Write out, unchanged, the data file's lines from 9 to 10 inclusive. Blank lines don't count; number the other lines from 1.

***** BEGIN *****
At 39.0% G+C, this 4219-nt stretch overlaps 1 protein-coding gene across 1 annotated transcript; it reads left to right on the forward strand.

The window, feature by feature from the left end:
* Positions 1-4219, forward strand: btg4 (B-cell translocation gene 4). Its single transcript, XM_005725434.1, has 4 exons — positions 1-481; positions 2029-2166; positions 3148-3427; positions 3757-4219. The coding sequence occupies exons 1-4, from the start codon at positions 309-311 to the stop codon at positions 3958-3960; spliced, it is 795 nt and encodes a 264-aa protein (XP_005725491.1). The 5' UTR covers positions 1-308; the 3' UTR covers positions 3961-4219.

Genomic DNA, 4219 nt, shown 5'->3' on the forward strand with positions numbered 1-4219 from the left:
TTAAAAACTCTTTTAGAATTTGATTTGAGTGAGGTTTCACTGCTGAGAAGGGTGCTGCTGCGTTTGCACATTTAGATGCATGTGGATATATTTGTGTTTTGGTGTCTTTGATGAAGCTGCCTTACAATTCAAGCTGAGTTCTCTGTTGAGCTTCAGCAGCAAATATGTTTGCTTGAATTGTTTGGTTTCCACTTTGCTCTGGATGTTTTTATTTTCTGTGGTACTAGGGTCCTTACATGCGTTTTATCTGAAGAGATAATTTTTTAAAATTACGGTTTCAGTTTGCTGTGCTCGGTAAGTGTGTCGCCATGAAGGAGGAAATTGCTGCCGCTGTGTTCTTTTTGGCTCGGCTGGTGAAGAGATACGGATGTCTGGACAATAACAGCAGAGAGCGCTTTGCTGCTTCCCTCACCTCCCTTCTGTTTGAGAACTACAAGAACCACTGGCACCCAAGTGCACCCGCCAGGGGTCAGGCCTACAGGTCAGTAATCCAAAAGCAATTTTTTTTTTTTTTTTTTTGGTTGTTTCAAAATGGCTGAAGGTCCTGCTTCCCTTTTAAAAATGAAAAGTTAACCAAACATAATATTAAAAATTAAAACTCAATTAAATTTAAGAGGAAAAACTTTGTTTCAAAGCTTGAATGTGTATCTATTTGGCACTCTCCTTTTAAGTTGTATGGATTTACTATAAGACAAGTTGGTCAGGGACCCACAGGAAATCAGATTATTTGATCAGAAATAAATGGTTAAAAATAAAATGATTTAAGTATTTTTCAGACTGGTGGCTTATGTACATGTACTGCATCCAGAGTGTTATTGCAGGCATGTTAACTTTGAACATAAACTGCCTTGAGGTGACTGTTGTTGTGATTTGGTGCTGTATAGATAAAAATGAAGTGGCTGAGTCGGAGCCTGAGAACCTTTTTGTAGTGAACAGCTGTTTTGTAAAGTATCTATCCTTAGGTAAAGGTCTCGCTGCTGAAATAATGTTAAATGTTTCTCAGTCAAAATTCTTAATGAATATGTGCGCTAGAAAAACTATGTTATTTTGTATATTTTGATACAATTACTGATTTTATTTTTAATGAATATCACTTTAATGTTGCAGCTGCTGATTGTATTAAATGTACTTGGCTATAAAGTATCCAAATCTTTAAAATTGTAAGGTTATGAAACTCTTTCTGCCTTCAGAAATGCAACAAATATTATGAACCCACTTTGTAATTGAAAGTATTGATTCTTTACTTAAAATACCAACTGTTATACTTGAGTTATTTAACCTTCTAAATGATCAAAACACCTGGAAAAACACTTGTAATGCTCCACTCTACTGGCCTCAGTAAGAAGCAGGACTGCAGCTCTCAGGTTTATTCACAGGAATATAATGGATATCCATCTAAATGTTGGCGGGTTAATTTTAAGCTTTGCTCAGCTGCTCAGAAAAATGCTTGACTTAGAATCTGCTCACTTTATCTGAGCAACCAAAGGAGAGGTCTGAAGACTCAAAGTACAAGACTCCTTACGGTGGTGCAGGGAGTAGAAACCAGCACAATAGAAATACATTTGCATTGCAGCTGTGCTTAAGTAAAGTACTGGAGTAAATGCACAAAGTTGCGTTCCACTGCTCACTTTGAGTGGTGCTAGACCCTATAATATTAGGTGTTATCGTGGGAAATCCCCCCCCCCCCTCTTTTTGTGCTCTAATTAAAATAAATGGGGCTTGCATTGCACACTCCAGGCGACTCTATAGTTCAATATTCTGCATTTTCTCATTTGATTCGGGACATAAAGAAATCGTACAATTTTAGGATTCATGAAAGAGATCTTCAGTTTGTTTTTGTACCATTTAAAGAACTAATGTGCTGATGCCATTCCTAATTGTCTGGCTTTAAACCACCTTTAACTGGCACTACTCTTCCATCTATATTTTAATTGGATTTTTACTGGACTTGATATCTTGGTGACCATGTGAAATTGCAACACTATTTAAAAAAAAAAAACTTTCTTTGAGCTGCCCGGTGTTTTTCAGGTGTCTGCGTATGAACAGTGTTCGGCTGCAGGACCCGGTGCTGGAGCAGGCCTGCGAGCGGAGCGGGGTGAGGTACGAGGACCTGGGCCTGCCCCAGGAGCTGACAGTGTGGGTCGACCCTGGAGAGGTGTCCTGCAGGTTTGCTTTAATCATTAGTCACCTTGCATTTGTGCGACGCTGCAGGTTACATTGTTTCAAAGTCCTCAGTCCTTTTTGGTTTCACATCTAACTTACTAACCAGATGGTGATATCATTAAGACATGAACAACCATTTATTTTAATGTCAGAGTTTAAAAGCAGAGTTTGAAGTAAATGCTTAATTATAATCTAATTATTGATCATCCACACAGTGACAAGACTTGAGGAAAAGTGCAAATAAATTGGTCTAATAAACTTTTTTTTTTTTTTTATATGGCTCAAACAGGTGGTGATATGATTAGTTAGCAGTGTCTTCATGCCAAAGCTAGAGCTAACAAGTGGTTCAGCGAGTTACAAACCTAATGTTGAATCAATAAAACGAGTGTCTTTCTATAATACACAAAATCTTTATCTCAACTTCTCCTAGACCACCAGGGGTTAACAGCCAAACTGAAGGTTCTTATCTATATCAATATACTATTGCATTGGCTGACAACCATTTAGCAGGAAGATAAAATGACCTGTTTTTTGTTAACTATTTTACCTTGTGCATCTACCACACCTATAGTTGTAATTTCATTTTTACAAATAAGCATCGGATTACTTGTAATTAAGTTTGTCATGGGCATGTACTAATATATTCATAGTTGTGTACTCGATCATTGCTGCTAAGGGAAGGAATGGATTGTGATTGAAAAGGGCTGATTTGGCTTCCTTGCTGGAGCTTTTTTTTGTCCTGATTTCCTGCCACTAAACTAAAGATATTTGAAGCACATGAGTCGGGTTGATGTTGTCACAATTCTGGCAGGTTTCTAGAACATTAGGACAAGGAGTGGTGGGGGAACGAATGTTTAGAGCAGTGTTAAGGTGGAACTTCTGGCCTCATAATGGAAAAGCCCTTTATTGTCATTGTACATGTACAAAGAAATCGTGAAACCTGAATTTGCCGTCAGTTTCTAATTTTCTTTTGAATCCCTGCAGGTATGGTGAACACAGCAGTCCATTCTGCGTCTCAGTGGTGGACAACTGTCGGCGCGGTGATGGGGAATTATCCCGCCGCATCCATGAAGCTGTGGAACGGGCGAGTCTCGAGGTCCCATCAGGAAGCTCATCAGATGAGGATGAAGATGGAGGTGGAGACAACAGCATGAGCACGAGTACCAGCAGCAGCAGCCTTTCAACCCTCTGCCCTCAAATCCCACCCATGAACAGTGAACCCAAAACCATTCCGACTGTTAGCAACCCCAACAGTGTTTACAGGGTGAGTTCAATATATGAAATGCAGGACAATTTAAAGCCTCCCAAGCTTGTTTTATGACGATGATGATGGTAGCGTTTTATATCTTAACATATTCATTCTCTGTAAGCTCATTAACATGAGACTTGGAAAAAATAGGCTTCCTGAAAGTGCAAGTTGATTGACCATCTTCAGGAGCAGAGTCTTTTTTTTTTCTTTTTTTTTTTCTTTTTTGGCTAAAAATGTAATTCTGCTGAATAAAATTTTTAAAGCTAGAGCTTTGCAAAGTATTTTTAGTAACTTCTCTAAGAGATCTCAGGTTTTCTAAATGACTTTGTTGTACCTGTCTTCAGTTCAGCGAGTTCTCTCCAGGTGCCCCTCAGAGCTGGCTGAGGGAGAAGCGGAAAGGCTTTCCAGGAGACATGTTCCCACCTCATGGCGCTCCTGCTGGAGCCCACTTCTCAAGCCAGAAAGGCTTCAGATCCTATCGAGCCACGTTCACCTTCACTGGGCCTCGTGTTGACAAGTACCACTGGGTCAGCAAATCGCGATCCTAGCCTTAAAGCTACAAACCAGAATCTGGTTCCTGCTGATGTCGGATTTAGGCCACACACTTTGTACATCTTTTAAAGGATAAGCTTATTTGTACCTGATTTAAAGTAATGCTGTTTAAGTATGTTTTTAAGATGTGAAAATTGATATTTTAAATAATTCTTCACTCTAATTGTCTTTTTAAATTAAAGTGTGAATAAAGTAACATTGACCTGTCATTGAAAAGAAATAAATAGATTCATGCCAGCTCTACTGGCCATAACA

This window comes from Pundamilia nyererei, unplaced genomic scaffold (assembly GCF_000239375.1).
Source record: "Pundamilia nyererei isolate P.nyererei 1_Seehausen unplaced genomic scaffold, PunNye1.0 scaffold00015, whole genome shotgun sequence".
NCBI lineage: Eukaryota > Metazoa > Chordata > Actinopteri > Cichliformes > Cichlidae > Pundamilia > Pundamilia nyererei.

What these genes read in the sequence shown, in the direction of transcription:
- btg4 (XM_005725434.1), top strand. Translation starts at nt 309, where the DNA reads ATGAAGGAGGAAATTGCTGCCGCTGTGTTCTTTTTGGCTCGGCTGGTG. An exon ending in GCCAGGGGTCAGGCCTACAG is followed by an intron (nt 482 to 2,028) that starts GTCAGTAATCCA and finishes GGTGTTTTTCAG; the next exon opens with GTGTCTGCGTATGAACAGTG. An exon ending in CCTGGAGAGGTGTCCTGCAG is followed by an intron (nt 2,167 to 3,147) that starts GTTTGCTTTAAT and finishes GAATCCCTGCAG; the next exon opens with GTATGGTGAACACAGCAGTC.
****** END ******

What these genes read in the sequence shown, in the direction of transcription:
- btg4 (XM_005725434.1), top strand. Translation starts at nt 309, where the DNA reads ATGAAGGAGGAAATTGCTGCCGCTGTGTTCTTTTTGGCTCGGCTGGTG. An exon ending in GCCAGGGGTCAGGCCTACAG is followed by an intron (nt 482 to 2,028) that starts GTCAGTAATCCA and finishes GGTGTTTTTCAG; the next exon opens with GTGTCTGCGTATGAACAGTG. An exon ending in CCTGGAGAGGTGTCCTGCAG is followed by an intron (nt 2,167 to 3,147) that starts GTTTGCTTTAAT and finishes GAATCCCTGCAG; the next exon opens with GTATGGTGAACACAGCAGTC.